Publications:

Patent Trolls and The Market for Acquisitions
Journal of Financial and Quantitative Analysis, (Forthcoming)
Available Here

I study the effect of patent-infringement claims by patent trolls on acquisitions of small firms. Exploiting staggered adoption of state anti-patent troll laws, I find that the laws have two effects. First, the number of acquisitions of small firms declines after these laws are adopted. Second, the anti-troll laws increase the acquisition price for acquirers. The market reflects the increased cost of acquisition as measured by lower acquisition announcement returns. Large firms increase R&D after the adoption of state laws, replacing external innovation. Using a sample of acquisitions that are plausibly unaffected by the laws, I disentangle alternative explanations.

CEO Inside Debt and Mutual Fund Investment Decisions
Journal of Banking & Finance, 2022, Volume 145, 106641  

Available Here

I show equity mutual funds invest less in companies with higher CEO inside debt, whereas corporate bond funds invest more in such companies. The effect persists after accounting for endogeneity using first-time mandatory disclosure of inside debt in 2007 as a quasi-natural experiment, and using state-level personal income tax rates as instruments for inside debt. This finding suggests that fund managers pay attention to incentive implications of inside debt when making portfolio decisions. The effect of inside debt on portfolio allocation is stronger in firms with higher likelihood of default and higher idiosyncratic risk, firms suffering from debt overhang, and firms with lower credit ratings. Lastly, equity funds that underweight high-inside debt firms and bond funds that overweight them deliver positive alphas.

Running a Mutual Fund: Performance and Trading Behavior of Runner Managers
Journal of Empirical Finance, 2022, Volume 69, 43-62

      with
Sima Jannati
Available Here

This paper examines the relationship between the representation of marathon runners in a fund management team and its future performance. We find that funds with a larger proportion of runner managers have a higher level of risk-adjusted excess returns. We also find that these funds have a lower level of the disposition bias, deviate more from their benchmark portfolios, hold fewer stocks in their portfolios, and hold their stocks for a longer duration. Also, they tend to hold more stocks that are about to experience desirable earnings outcomes. Overall, the results suggest that personality traits that affect achievements in other dimensions of life may translate into fund management success.

Investors’ sentiment is typically proxied by aggregate measures. However, it is composed of distinguishable elements, including impermanent emotions and subjective appraisals of well-being. We show that experiencing transient happiness is associated with flows to mutual funds in the following month. When considering funds’ investment style, heterogeneous effects arise. Happiness and perceived well-being correspond with flows to growth funds but not value funds. Ultimately, broad measures of sentiment may conceal nuances of investor behavior, which can potentially affect asset prices through investment style preferences.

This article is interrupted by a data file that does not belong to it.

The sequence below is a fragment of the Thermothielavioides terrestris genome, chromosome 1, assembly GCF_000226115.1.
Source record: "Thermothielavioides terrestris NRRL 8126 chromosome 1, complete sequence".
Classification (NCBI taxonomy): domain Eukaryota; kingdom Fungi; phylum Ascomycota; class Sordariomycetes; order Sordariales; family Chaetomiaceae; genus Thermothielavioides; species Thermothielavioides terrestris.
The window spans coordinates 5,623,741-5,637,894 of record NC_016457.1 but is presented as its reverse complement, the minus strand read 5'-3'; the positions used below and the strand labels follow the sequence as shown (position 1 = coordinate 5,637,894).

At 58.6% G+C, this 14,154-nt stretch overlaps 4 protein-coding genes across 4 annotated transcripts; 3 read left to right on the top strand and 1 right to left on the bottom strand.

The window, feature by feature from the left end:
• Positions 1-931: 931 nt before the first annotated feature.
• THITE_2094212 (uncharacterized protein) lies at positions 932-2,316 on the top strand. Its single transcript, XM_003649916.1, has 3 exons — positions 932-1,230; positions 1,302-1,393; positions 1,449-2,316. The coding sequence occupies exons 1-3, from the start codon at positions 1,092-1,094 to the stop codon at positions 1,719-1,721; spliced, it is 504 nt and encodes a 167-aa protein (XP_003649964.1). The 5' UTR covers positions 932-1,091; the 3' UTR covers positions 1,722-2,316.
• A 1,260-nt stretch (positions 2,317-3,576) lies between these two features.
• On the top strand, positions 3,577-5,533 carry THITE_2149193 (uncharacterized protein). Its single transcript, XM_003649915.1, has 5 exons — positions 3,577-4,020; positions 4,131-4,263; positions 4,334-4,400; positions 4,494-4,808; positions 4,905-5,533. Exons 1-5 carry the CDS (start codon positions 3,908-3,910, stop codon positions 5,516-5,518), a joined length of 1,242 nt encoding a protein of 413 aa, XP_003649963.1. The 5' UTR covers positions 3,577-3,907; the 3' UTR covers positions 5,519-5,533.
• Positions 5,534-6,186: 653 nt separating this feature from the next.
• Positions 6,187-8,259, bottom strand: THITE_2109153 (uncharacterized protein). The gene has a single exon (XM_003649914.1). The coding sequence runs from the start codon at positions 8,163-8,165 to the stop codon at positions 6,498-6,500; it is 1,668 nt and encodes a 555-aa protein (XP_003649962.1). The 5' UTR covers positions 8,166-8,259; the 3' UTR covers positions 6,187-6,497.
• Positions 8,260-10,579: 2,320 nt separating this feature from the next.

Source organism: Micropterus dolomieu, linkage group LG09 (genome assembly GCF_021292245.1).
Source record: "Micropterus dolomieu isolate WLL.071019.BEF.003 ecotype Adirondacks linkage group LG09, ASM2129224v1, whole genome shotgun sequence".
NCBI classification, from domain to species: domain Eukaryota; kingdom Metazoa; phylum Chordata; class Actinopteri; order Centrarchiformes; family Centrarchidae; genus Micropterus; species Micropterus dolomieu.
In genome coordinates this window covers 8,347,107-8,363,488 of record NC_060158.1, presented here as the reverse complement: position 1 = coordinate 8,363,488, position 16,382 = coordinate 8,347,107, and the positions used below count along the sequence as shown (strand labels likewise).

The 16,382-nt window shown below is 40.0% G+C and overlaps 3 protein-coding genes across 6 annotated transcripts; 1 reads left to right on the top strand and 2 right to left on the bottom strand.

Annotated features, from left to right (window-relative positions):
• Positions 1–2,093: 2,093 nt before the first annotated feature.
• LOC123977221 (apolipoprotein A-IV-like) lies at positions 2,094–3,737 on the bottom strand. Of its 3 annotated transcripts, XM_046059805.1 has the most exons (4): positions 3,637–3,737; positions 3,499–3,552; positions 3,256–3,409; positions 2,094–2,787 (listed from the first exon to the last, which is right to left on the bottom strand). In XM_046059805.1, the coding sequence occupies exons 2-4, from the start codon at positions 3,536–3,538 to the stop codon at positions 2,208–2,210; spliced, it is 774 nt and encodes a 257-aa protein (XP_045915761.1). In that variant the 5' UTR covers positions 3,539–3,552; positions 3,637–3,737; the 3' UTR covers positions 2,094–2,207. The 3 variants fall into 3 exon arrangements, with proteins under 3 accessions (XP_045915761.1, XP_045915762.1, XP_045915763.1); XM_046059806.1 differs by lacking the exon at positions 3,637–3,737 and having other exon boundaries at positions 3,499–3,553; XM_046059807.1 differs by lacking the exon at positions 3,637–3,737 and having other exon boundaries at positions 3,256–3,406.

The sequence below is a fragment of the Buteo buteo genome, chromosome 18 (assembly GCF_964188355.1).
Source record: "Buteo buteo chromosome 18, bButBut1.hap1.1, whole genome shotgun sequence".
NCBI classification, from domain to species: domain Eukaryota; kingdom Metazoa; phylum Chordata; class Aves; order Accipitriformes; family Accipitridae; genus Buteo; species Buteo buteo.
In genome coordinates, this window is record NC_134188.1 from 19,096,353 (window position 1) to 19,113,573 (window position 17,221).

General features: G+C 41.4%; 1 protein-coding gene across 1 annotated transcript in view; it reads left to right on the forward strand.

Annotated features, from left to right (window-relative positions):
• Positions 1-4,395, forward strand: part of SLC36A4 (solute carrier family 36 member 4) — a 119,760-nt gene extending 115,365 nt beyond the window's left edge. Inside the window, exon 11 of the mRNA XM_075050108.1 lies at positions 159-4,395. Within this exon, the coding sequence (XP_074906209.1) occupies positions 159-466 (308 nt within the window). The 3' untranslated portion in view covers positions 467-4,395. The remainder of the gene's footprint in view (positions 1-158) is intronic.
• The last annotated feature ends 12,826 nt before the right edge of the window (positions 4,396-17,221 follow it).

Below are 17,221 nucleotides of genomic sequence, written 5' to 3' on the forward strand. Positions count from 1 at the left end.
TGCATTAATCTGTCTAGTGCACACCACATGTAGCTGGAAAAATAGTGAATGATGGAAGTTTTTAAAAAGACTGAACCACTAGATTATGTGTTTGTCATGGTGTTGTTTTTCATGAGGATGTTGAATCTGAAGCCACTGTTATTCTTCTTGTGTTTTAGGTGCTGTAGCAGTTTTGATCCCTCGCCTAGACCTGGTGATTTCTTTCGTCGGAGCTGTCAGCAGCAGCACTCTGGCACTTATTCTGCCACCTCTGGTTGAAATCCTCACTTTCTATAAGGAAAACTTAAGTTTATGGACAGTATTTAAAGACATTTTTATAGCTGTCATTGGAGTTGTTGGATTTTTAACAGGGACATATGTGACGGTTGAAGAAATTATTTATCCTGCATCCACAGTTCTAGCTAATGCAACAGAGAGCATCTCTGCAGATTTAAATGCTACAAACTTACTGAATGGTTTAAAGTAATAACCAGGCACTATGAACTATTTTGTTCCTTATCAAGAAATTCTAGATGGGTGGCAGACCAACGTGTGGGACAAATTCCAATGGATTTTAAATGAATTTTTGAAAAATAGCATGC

Working Papers:

Mutual Fund Strategy: Swing for the Fences or Bat for Average
      with John Chalmers
Manuscript Posted Soon

We characterize mutual funds’ investment strategy by three baseball-inspired measures: Batting Average, Home Runs, and Strikeouts. These measures have higher persistence over time than risk-adjusted returns. Funds with high Home Runs and Strikeouts attract more flow, charge higher management fees, and take more risk, yet, they fail to deliver higher risk-adjusted returns. It seems that some funds swing for the fences as a strategy, hitting home runs and striking out more frequently. Batting Average also attracts more fund flow but is not associated with higher fees. Furthermore, high-batting average funds exhibit lower return volatility while delivering similar risk-adjusted returns. In falsification tests, we do not find the above patterns in investment strategy among a sample of passive funds.

Consumer Response to ESG News: Evidence From Supermarket Goods
      with John Chalmers and Gretchen Gamrat
Manuscript Posted Soon

Using detailed weekly sales data for more than 17,000 consumer products, we show that product sales increase immediately after positive and decrease following negative ESG news events relative to sales of matched products. Consumer response to the ESG news events are not driven by prices. Furthermore, the responses are short-lived and ultimately disappear eight weeks after the news. Consumer responses steadily increase in magnitude over our sample period, are stronger for environmental news than social news, are mainly driven by products that share their name with the firm, and are concentrated among
high-income consumers.